What is LawBrain?
It's a living legal community making laws accessible and interactive. Click Here to get Started »

Ybarra v. Spangard

From lawbrain.com

Ybarra v. Spangard, 25 Cal.2d 486, 154 P.2d 687 (1944) is a negligent medical tort case from California holding that the doctrine of res ipsa loquitur applies when a plaintiff undergoing a medical procedure sustains an injury to a party of the body not under treatment.

  • This LawBrain entry is about a case that is commonly studied in law school. You can find, contribute to, and create other common 1L, 2L, and 3L cases in the Law School Cases category. And you can use the Opinon tab above to discuss hypos. For more information on editing, visit the LawBrain edit help page.


Contents

Summary of Case Facts

While in the hospital to have an appendectomy, Ybarra awoke post surgery with pain in his neck and shoulder area, eventually developing paralysis. As a result, he brought a lawsuit against various Doctors, nurses and hospital staff for his damages. With no direct link to who caused his injury, Ybarra sued under the doctrine of res ipsa loquitur.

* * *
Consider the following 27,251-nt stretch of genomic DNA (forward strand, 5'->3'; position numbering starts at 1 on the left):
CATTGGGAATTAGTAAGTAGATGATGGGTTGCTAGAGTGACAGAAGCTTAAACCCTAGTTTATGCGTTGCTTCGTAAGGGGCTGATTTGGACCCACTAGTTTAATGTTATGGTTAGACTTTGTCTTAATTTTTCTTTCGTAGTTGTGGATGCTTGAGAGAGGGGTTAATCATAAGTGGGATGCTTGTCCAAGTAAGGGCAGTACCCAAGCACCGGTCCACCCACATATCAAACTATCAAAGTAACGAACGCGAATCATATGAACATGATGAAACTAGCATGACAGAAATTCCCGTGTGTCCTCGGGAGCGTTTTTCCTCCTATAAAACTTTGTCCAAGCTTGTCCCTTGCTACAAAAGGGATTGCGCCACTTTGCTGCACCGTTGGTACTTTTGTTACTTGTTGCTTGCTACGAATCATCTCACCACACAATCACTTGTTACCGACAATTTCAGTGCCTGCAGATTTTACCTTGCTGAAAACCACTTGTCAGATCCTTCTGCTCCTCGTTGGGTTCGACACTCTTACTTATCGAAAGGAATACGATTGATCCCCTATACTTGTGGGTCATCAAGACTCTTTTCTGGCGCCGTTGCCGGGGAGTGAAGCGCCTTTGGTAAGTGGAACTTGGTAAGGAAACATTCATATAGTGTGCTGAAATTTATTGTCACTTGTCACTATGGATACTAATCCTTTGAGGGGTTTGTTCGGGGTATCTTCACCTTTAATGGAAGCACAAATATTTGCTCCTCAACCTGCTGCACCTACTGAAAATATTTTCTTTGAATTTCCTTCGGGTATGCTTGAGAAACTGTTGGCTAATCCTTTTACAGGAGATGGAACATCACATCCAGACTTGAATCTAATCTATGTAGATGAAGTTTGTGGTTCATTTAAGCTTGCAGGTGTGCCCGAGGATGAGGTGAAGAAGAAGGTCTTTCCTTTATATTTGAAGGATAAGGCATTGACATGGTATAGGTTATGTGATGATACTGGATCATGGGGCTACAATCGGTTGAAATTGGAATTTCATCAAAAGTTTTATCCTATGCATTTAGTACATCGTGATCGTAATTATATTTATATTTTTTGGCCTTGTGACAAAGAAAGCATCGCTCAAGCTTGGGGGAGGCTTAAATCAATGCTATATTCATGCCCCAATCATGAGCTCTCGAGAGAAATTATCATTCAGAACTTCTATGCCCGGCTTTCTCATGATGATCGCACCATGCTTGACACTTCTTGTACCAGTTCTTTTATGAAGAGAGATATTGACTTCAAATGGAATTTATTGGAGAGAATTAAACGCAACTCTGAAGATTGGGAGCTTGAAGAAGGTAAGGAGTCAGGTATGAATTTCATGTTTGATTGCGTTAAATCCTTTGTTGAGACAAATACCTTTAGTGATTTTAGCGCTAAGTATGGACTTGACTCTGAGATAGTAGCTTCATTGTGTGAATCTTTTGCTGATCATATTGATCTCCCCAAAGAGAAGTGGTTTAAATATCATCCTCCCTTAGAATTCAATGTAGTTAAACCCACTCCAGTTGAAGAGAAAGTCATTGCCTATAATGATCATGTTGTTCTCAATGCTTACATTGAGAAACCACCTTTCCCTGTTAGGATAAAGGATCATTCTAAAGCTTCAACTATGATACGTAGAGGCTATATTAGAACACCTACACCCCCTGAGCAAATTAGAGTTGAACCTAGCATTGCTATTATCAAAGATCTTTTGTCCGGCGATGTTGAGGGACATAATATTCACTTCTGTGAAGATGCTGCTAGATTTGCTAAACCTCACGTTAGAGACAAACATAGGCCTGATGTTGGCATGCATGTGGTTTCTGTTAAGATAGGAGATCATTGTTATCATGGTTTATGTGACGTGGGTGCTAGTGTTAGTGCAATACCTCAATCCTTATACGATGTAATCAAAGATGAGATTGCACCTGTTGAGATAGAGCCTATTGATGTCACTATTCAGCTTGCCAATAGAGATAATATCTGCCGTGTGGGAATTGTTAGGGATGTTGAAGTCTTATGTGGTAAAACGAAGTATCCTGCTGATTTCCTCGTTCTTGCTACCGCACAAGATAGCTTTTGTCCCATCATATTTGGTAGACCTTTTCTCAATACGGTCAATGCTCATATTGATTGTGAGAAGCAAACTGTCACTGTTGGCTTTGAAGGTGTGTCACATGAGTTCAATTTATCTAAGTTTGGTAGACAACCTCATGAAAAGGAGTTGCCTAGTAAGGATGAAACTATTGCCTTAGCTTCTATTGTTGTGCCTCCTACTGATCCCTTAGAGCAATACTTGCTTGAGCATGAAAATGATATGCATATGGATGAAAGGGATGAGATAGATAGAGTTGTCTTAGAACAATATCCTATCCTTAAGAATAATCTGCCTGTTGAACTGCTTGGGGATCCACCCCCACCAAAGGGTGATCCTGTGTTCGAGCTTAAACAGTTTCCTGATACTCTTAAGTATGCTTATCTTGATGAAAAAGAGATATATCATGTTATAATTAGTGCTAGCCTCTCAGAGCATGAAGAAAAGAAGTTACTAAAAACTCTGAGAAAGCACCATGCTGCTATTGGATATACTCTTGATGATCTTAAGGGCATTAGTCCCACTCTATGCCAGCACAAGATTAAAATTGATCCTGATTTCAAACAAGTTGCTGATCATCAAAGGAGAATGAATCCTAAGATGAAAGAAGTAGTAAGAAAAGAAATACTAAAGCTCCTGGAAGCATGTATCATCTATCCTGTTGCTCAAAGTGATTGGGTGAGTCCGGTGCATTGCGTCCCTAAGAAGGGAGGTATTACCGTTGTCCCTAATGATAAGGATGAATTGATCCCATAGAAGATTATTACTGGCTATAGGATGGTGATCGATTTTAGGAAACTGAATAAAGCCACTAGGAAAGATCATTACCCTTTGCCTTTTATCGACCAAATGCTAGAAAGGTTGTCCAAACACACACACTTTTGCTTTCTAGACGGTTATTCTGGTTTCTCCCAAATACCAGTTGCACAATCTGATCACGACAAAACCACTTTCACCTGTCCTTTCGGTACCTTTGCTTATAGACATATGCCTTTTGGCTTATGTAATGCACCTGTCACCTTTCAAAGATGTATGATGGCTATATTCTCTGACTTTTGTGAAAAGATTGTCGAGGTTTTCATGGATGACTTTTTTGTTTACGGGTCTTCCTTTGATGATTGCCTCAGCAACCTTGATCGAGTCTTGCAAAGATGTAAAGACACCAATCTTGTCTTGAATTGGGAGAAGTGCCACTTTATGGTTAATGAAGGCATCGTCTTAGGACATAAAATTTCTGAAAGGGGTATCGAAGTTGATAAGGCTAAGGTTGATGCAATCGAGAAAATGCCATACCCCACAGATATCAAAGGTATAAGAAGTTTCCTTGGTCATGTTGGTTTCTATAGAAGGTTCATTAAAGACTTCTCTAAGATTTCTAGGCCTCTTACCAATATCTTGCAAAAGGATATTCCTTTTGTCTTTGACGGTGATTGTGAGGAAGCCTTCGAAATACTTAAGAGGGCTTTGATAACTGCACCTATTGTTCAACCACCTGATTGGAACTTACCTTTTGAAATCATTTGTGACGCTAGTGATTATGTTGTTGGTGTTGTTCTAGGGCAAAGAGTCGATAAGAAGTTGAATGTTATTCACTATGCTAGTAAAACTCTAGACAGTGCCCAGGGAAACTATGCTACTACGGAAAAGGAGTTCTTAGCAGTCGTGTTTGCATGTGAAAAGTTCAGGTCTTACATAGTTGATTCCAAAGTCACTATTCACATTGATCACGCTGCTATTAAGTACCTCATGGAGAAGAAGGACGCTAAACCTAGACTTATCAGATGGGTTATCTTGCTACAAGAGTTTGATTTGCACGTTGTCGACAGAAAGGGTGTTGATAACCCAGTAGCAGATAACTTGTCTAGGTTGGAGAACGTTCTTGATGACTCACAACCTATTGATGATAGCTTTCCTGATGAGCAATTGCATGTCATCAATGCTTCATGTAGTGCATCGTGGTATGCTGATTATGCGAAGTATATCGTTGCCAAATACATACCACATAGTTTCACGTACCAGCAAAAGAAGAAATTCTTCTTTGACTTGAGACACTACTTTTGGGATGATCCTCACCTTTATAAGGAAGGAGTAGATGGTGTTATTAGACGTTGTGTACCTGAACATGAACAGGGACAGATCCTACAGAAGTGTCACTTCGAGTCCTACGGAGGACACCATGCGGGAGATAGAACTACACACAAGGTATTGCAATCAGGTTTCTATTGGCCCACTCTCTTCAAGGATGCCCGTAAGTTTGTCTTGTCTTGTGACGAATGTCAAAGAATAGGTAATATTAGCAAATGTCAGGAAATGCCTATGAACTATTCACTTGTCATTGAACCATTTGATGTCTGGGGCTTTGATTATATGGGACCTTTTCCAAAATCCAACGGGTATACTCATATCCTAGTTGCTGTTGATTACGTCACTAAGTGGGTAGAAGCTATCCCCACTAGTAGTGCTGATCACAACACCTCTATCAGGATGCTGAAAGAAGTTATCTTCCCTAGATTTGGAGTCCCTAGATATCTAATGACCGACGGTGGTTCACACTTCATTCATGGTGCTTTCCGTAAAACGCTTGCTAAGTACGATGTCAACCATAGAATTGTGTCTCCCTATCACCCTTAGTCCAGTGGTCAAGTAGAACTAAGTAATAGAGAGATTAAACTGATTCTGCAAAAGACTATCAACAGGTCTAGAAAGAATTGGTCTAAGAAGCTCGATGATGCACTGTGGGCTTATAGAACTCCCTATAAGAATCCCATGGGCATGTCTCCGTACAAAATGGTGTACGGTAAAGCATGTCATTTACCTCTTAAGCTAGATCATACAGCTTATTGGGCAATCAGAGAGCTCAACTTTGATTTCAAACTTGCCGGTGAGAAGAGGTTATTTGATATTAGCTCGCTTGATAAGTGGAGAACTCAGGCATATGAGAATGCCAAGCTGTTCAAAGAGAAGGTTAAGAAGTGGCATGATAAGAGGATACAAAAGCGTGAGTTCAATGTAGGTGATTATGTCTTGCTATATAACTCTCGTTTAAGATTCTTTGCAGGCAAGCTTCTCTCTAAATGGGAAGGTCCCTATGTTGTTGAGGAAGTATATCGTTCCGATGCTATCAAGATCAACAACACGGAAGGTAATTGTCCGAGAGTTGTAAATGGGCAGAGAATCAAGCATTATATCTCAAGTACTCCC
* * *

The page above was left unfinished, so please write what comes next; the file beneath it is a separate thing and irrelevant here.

Issue

If a patient in the hospital for a specific procedure awakens after the anesthesia to find that he has suffered injuries not related to the procedure, are the persons involved in the patients care liable to the patient under the tort of negligence based on the doctrine of res ipsa loquitur?

Holding and Law

Yes. The proof of negligence needed when a plaintiff does not have direct evidence as to who brought about the harm that caused the damages to the Plaintiff can be inferred from the doctrine of res ipsa loquitur when the plaintiff was under the care of another party who had sole control of the intrumentalities and treatment of the plaintiff.

Related Cases and Resources on LawBrain

Contributors

FindLaw Pierre